a. spiracles close to prevent water loss
b. coremata release pheromones as a sexual attractant
c. the exocuticle hardens following ecdysis
d. the wax layer is formed as a barrier to water loss Continue reading →
It’s been a few months since I’ve posted a rollicking internet copyright yarn. Not that there haven’t been infringements. Those are constant. It’s just that most are overly pedestrian- a pest control coupon that’s removed on request, for example. Not worth blogging. This one, however, involves a barely literate YouTube host pretending to be a lawyer, and his messages are simply too bizarre to pass up sharing.
A screen capture of Mr. Dowlatsingh presenting my photographs.
I won’t bore you with the details of the infringement beyond the basics: 6 photographs of driver ants, most with my name cropped out, uploaded twice to a popular YouTube tabloid without being credited or licensed. The infringer responded to my formal copyright notice by committing perjury, claiming to Youtube that he had rights to my work and that my notice was mistaken.
Thinking the rights grab a bold move, I emailed him. Our correspondence follows:
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You may remember a recent viral video showing an undescribed predatory ant behavior. It turned out that myrmecologists Christian Peeters and Stéphane de Greef had observed these ants in the field, but they’d not assembled enough data to publish, leaving us all in the dark about how the ants coordinated the amazing millipede-hauling chains.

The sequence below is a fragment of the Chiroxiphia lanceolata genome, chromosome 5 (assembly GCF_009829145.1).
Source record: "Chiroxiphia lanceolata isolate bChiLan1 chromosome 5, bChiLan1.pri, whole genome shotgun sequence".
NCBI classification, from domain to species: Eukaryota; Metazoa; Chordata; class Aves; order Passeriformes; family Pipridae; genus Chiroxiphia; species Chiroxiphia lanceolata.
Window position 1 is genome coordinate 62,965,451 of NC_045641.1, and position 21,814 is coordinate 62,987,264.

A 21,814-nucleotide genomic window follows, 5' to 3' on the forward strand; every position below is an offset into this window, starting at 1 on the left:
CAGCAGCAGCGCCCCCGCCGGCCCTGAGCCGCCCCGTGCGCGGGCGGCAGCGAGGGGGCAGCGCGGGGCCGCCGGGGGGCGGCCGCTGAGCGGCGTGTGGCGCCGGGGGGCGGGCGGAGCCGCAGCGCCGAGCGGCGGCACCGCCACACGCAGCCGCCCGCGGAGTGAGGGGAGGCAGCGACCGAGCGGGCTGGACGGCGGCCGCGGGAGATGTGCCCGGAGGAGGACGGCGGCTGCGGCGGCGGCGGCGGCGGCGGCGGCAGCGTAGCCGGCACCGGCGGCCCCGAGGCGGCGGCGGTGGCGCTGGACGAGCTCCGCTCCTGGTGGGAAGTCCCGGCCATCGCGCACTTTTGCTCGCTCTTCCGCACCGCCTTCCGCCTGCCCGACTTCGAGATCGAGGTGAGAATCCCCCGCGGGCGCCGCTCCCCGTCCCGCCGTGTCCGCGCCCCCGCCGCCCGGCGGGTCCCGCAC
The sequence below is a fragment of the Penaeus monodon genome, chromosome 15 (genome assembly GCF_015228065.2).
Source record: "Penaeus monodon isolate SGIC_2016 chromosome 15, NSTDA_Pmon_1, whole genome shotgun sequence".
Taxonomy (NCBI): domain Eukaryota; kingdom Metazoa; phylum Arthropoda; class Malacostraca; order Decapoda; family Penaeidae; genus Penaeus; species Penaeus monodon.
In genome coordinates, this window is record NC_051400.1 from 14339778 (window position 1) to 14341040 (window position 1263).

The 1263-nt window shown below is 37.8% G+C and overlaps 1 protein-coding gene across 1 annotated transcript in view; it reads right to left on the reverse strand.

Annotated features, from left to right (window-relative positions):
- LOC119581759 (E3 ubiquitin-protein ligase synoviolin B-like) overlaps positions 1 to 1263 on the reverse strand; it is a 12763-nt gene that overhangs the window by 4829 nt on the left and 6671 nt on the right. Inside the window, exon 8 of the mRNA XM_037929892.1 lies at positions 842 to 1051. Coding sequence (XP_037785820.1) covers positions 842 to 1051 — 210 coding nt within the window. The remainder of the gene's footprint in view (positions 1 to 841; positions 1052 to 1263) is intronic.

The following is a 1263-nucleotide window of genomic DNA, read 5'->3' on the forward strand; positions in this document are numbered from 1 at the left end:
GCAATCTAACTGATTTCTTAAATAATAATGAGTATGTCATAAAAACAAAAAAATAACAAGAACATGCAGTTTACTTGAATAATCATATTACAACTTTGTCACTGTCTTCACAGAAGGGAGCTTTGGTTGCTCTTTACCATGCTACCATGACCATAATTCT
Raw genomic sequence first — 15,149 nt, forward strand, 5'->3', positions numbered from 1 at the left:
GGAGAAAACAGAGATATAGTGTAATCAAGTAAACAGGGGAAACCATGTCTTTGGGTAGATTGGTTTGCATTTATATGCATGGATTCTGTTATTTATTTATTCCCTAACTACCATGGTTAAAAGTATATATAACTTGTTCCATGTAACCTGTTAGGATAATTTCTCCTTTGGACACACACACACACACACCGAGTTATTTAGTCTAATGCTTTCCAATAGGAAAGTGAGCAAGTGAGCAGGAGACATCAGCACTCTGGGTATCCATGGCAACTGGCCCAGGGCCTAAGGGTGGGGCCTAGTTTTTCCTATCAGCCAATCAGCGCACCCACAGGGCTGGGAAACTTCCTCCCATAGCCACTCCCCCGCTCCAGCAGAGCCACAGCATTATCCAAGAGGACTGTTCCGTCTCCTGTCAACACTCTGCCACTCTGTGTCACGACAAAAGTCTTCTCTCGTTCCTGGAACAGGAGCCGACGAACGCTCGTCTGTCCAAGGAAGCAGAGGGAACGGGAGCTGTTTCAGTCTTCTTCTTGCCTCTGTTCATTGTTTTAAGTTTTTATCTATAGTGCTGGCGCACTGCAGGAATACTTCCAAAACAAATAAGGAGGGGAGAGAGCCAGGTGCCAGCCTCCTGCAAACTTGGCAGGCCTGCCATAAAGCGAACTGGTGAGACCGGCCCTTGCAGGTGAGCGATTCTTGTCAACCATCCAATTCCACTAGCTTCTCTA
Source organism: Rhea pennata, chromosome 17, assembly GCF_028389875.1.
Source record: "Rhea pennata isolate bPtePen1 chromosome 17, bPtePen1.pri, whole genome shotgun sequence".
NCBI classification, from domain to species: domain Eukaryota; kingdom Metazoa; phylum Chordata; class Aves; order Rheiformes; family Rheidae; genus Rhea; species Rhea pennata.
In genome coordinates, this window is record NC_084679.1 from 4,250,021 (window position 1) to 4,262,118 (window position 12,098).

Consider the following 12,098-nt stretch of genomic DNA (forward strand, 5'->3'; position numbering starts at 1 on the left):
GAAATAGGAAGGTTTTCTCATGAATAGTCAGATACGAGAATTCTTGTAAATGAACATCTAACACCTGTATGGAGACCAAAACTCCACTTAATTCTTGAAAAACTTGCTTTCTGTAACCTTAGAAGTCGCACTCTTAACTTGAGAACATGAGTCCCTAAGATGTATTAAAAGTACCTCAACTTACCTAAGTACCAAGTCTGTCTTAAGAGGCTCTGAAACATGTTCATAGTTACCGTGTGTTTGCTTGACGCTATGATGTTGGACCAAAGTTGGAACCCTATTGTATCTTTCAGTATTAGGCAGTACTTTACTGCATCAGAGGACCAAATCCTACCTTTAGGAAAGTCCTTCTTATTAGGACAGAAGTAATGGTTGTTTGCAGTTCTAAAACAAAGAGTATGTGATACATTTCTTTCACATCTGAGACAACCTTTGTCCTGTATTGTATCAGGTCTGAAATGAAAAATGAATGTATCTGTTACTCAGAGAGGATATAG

With a bright internet spotlight on the behavior, Christian and Stéphane returned to the project and have just published a detailed description in Insectes Sociaux. The video alone is worth a thousand words:
source: Peeters C, De Greef S. 2015. Predation on large millipedes and self-assembling chains in Leptogenys ants from Cambodia. Insectes Sociaux doi: 10.1007/s00040-015-0426-2
I was stung by a bullet ant last week in Costa Rica. On purpose.
How did it feel?
Bearable. Given this species’ fearsome reputation, I was expecting worse. It certainly hurt, though.
It wasn’t just the initial sear from the sting’s penetration, imparting all the sharpness one would anticipate from a relatively large hymenopteran, but the way the pain sank beneath the skin.
The bullet ant has a reputation for feeling like a firearm wound. Having never been shot, I can’t make much of the comparison. I imagine an actual shooting would be far more traumatic, but all the same I understand where the name comes from. A Paraponera sting feels more profound than the average insect sting. Like tissue or bone damage, it is a deep throbbing ache that crescendos over several hours. Unlike a honey bee sting, whose sharpness gives way quickly to a dull itch, the bullet ant’s sting is the gift that keeps on giving. Less a gunshot, I suppose, than the lasting pain following a solid crowbar to the arm. Although bearable, mine still ached when I went to bed 8 hours later. All pain was gone in the morning.